Judge then how much I must have been gratified by an incident I am going to relate to you. I stopped my horse lately where a great number of people were collected at a venue of merchant goods. The hour of sale not being come, they were conversing on the badness of the times, and one of the company called to a plain clean old man, with white locks, "Pray, Father Abraham, what think you of the times? Won't these heavy taxes quite ruin the country? How shall we be ever able to pay them? What would you advise us to?" Father Abraham stood up, and replied, "If you'd have my advice, I'll give it you in short, for a word to the wise is enough, and many words won't fill a bushel, as Poor Richard says." They joined in desiring him to speak his mind, and gathering round him, he proceeded as follows: "Friends, says he, and neighbors, the taxes are indeed very heavy, and if those laid on by the government were the only ones we had to pay, we might more easily discharge them; but we have many others, and much more grievous to some of us. We are taxed twice as much by our idleness, three times as much by our pride, and four times as much by our folly, and from these taxes the commissioners cannot ease or deliver us by allowing an abatement. However let us hearken to good advice, and something may be done for us; God helps them that help themselves, as Poor Richard says, in his almanac of 1733. "It would be thought a hard government that should tax its people one tenth part of their time, to be employed in its service. But idleness taxes many of us much more, if we reckon all that is spent in absolute sloth, or doing of nothing, with that which is spent in idle employments or amusements, that amount to nothing. Sloth, by bringing on diseases, absolutely shortens life. Sloth, like rust, consumes faster than labor wears, while the used key is always bright, as Poor Richard says. But dost thou love life, then do not squander time, for that's the stuff life is made of, as Poor Richard says. How much more than is necessary do we spend in sleep! forgetting that the sleeping fox catches no poultry, and that there will be sleeping enough in the grave, as Poor Richard says. If time be of all things the most precious, wasting time must be, as Poor Richard says, the greatest prodigality, since, as he elsewhere tells us, lost time is never found again, and what we call time-enough, always proves little enough: let us then be up and be doing, and doing to the purpose; so by diligence shall we do more with less perplexity. Sloth makes all things difficult, but industry all easy, as Poor Richard says; and he that riseth late, must trot all day, and shall scarce overtake his business at night. While laziness travels so slowly, that poverty soon overtakes him, as we read in Poor Richard, who adds, drive thy business, let not that drive thee; and early to bed, and early to rise, makes a man healthy, wealthy and wise. "So what signifies wishing and hoping for better times. We may make these times better if we bestir ourselves. Industry need not wish, as Poor Richard says, and he that lives upon hope will die fasting. There are no gains, without pains, then help hands, for I have no lands, or if I have, they are smartly taxed. And, as Poor Richard likewise observes, he that hath a trade hath an estate, and he that hath a calling hath an office of profit and honor; but then the trade must be worked at, and the calling well followed, or neither the estate, nor the office, will enable us to pay our taxes. If we are industrious we shall never starve; for, as Poor Richard says, at the working man's house hunger looks in, but dares not enter. Nor will the bailiff nor the constable enter, for industry pays debts, while despair increaseth them, says Poor Richard. What though you have found no treasure, nor has any rich relation left you a legacy, diligence is the mother of good luck, as Poor Richard says, and God gives all things to industry. Then plough deep, while sluggards sleep, and you shall have corn to sell and to keep, says Poor Dick. Work while it is called today, for you know not how much you may be hindered tomorrow, which makes Poor Richard say, one today is worth two tomorrows; and farther, have you somewhat to do tomorrow, do it today.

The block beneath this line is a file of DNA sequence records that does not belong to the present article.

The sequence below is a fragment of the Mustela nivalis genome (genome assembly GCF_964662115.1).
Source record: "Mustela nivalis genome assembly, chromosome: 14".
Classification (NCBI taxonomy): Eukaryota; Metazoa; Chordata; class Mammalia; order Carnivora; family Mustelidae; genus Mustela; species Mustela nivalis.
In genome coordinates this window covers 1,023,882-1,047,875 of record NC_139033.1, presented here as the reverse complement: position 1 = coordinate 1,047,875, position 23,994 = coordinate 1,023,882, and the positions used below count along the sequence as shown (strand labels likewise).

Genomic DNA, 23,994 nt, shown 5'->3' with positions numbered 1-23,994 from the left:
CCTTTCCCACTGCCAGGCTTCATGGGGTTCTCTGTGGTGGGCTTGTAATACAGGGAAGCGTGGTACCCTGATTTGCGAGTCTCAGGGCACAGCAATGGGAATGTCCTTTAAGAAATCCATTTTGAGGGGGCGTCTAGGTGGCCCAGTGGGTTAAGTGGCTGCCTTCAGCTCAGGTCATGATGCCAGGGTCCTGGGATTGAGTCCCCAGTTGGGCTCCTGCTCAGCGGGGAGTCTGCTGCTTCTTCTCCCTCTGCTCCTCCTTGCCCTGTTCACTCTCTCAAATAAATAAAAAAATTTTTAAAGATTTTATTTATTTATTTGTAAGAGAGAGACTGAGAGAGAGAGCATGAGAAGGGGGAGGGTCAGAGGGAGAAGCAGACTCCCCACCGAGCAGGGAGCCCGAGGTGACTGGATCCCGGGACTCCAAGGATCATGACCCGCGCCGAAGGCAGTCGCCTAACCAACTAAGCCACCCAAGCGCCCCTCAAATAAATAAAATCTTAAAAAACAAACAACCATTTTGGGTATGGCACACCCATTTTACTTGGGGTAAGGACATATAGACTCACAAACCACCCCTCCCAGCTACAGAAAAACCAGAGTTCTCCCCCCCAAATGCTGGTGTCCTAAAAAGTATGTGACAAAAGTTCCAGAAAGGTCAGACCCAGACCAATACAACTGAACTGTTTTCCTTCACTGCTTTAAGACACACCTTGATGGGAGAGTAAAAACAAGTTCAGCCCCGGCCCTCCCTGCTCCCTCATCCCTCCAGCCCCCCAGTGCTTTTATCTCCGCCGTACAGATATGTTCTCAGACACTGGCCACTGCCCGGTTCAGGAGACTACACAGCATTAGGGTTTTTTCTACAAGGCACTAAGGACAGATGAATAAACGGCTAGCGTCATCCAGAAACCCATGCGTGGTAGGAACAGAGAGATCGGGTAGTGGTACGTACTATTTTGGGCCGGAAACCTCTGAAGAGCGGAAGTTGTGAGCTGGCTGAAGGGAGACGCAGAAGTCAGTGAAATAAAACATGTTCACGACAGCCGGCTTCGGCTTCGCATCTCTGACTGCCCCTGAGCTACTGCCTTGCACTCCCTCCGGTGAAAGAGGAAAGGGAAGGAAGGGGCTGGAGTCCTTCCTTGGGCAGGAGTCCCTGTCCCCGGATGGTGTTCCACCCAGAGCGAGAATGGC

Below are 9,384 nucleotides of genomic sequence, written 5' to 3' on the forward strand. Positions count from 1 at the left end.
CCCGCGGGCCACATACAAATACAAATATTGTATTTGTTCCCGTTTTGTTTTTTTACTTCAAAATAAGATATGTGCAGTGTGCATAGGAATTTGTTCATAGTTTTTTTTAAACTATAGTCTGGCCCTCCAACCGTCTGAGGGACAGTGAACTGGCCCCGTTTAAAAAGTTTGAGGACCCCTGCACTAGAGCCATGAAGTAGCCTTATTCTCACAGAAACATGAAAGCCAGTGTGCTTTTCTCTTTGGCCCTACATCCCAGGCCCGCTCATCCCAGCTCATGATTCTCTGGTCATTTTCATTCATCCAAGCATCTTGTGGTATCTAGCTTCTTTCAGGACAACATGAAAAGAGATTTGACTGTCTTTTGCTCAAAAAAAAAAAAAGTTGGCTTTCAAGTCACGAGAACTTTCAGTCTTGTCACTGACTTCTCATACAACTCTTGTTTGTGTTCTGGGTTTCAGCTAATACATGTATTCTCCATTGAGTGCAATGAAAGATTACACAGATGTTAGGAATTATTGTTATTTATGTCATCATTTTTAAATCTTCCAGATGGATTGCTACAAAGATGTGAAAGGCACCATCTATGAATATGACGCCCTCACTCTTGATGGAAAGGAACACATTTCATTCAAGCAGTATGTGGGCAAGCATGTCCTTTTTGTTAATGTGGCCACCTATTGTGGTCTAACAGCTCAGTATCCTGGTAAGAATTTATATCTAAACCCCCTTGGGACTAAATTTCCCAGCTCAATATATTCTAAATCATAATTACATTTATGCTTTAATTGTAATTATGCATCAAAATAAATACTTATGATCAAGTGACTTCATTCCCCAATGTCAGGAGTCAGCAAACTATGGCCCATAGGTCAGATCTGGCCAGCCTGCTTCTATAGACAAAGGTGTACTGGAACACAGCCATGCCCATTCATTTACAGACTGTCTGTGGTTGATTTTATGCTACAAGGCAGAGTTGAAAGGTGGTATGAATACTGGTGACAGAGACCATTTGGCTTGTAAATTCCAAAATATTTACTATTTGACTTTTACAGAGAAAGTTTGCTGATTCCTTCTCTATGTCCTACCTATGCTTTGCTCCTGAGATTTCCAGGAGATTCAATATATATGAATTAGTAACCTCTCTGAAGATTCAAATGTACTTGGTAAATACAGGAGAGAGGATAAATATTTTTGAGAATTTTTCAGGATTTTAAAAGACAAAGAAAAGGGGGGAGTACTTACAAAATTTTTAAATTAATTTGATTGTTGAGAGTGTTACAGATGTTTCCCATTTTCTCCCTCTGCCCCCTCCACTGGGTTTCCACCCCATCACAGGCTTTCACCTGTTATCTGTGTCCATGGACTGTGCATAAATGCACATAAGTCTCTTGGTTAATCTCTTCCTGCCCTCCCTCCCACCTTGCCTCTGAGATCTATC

Cliff Cross Section
Sea of Galilee Fishing
Egypt in Ancient Israel
Written by David Q. Hall firstname.lastname@example.org
PHOTOS V ISRAEL
PHOTOS IV ISRAEL PHOTOS
PHOTOS II ISRAEL
ISRAEL PHOTOS V
ISRAEL PHOTOS IV
ISRAEL PHOTOS III
ISRAEL PHOTOS II